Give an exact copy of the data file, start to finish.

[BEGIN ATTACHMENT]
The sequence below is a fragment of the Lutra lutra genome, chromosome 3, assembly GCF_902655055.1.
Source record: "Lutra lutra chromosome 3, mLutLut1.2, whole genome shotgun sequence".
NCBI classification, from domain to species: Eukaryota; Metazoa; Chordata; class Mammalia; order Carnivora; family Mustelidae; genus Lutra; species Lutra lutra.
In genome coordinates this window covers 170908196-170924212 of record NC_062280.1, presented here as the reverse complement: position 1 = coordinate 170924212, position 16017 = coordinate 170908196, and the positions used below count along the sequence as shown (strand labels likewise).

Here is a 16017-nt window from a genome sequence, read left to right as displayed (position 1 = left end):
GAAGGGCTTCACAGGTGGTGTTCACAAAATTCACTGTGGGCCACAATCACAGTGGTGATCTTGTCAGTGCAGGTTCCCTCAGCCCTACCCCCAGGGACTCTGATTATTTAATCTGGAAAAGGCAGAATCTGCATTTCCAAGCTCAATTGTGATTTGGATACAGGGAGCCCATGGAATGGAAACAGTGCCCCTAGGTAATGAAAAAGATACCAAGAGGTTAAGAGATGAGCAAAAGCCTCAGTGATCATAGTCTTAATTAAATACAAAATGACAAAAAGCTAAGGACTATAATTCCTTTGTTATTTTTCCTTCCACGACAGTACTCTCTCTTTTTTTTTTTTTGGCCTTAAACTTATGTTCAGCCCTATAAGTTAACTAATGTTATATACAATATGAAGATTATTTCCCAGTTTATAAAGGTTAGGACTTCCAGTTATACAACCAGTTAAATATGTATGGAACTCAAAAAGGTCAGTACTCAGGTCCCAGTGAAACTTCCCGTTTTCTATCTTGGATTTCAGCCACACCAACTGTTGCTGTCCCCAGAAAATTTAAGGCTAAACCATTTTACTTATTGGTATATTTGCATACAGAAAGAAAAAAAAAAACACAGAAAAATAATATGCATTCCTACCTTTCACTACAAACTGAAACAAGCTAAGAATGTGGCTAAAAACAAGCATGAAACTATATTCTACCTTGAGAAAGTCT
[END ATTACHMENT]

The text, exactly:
The sequence below is a fragment of the Lutra lutra genome, chromosome 3, assembly GCF_902655055.1.
Source record: "Lutra lutra chromosome 3, mLutLut1.2, whole genome shotgun sequence".
NCBI classification, from domain to species: Eukaryota; Metazoa; Chordata; class Mammalia; order Carnivora; family Mustelidae; genus Lutra; species Lutra lutra.
In genome coordinates this window covers 170908196-170924212 of record NC_062280.1, presented here as the reverse complement: position 1 = coordinate 170924212, position 16017 = coordinate 170908196, and the positions used below count along the sequence as shown (strand labels likewise).

Here is a 16017-nt window from a genome sequence, read left to right as displayed (position 1 = left end):
GAAGGGCTTCACAGGTGGTGTTCACAAAATTCACTGTGGGCCACAATCACAGTGGTGATCTTGTCAGTGCAGGTTCCCTCAGCCCTACCCCCAGGGACTCTGATTATTTAATCTGGAAAAGGCAGAATCTGCATTTCCAAGCTCAATTGTGATTTGGATACAGGGAGCCCATGGAATGGAAACAGTGCCCCTAGGTAATGAAAAAGATACCAAGAGGTTAAGAGATGAGCAAAAGCCTCAGTGATCATAGTCTTAATTAAATACAAAATGACAAAAAGCTAAGGACTATAATTCCTTTGTTATTTTTCCTTCCACGACAGTACTCTCTCTTTTTTTTTTTTTGGCCTTAAACTTATGTTCAGCCCTATAAGTTAACTAATGTTATATACAATATGAAGATTATTTCCCAGTTTATAAAGGTTAGGACTTCCAGTTATACAACCAGTTAAATATGTATGGAACTCAAAAAGGTCAGTACTCAGGTCCCAGTGAAACTTCCCGTTTTCTATCTTGGATTTCAGCCACACCAACTGTTGCTGTCCCCAGAAAATTTAAGGCTAAACCATTTTACTTATTGGTATATTTGCATACAGAAAGAAAAAAAAAAACACAGAAAAATAATATGCATTCCTACCTTTCACTACAAACTGAAACAAGCTAAGAATGTGGCTAAAAACAAGCATGAAACTATATTCTACCTTGAGAAAGTCT